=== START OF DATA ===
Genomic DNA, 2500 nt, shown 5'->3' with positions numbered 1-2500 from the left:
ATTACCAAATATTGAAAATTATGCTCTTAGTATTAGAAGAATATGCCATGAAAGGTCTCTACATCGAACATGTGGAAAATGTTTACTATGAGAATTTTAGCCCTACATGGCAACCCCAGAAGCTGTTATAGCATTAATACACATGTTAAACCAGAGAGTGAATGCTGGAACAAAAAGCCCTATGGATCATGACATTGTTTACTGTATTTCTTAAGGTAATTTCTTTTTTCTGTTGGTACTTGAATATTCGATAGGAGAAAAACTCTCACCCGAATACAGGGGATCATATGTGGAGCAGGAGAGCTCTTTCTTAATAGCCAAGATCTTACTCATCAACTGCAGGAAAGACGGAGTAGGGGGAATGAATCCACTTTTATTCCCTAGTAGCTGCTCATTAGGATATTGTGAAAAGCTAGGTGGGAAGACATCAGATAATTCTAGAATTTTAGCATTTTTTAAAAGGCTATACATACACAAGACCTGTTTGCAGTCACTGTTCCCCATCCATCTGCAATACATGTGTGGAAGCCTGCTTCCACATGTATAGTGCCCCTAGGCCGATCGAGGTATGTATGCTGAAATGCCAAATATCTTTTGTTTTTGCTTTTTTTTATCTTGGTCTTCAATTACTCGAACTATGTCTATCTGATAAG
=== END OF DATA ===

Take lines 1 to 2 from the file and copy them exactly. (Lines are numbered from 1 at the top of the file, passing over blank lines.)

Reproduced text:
Genomic DNA, 2500 nt, shown 5'->3' with positions numbered 1-2500 from the left:
ATTACCAAATATTGAAAATTATGCTCTTAGTATTAGAAGAATATGCCATGAAAGGTCTCTACATCGAACATGTGGAAAATGTTTACTATGAGAATTTTAGCCCTACATGGCAACCCCAGAAGCTGTTATAGCATTAATACACATGTTAAACCAGAGAGTGAATGCTGGAACAAAAAGCCCTATGGATCATGACATTGTTTACTGTATTTCTTAAGGTAATTTCTTTTTTCTGTTGGTACTTGAATATTCGATAGGAGAAAAACTCTCACCCGAATACAGGGGATCATATGTGGAGCAGGAGAGCTCTTTCTTAATAGCCAAGATCTTACTCATCAACTGCAGGAAAGACGGAGTAGGGGGAATGAATCCACTTTTATTCCCTAGTAGCTGCTCATTAGGATATTGTGAAAAGCTAGGTGGGAAGACATCAGATAATTCTAGAATTTTAGCATTTTTTAAAAGGCTATACATACACAAGACCTGTTTGCAGTCACTGTTCCCCATCCATCTGCAATACATGTGTGGAAGCCTGCTTCCACATGTATAGTGCCCCTAGGCCGATCGAGGTATGTATGCTGAAATGCCAAATATCTTTTGTTTTTGCTTTTTTTTATCTTGGTCTTCAATTACTCGAACTATGTCTATCTGATAAG